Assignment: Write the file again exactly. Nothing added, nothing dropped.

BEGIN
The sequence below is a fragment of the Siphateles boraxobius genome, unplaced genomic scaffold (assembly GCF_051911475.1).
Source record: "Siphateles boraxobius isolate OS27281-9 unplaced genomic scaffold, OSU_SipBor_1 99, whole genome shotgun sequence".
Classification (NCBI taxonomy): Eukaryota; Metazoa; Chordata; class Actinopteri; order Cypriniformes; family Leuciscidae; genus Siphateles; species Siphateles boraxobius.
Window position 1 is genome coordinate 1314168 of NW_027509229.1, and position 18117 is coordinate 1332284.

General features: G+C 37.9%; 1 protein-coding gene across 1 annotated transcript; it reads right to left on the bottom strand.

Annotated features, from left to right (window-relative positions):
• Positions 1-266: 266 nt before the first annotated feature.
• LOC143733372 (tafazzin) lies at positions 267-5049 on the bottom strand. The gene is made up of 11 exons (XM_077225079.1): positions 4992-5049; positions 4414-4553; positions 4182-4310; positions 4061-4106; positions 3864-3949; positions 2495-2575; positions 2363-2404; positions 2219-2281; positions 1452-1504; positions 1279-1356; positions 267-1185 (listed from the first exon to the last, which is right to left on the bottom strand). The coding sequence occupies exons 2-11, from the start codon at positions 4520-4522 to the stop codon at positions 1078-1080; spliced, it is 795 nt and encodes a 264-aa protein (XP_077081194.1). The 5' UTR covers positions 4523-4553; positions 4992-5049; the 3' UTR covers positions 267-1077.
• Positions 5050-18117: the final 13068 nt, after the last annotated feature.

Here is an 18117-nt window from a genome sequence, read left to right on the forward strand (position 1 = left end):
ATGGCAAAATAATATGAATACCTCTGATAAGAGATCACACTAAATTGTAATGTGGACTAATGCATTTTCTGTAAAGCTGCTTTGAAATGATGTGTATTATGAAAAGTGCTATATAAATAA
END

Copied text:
The sequence below is a fragment of the Siphateles boraxobius genome, unplaced genomic scaffold (assembly GCF_051911475.1).
Source record: "Siphateles boraxobius isolate OS27281-9 unplaced genomic scaffold, OSU_SipBor_1 99, whole genome shotgun sequence".
Classification (NCBI taxonomy): Eukaryota; Metazoa; Chordata; class Actinopteri; order Cypriniformes; family Leuciscidae; genus Siphateles; species Siphateles boraxobius.
Window position 1 is genome coordinate 1314168 of NW_027509229.1, and position 18117 is coordinate 1332284.

General features: G+C 37.9%; 1 protein-coding gene across 1 annotated transcript; it reads right to left on the bottom strand.

Annotated features, from left to right (window-relative positions):
• Positions 1-266: 266 nt before the first annotated feature.
• LOC143733372 (tafazzin) lies at positions 267-5049 on the bottom strand. The gene is made up of 11 exons (XM_077225079.1): positions 4992-5049; positions 4414-4553; positions 4182-4310; positions 4061-4106; positions 3864-3949; positions 2495-2575; positions 2363-2404; positions 2219-2281; positions 1452-1504; positions 1279-1356; positions 267-1185 (listed from the first exon to the last, which is right to left on the bottom strand). The coding sequence occupies exons 2-11, from the start codon at positions 4520-4522 to the stop codon at positions 1078-1080; spliced, it is 795 nt and encodes a 264-aa protein (XP_077081194.1). The 5' UTR covers positions 4523-4553; positions 4992-5049; the 3' UTR covers positions 267-1077.
• Positions 5050-18117: the final 13068 nt, after the last annotated feature.

Here is an 18117-nt window from a genome sequence, read left to right on the forward strand (position 1 = left end):
ATGGCAAAATAATATGAATACCTCTGATAAGAGATCACACTAAATTGTAATGTGGACTAATGCATTTTCTGTAAAGCTGCTTTGAAATGATGTGTATTATGAAAAGTGCTATATAAATAA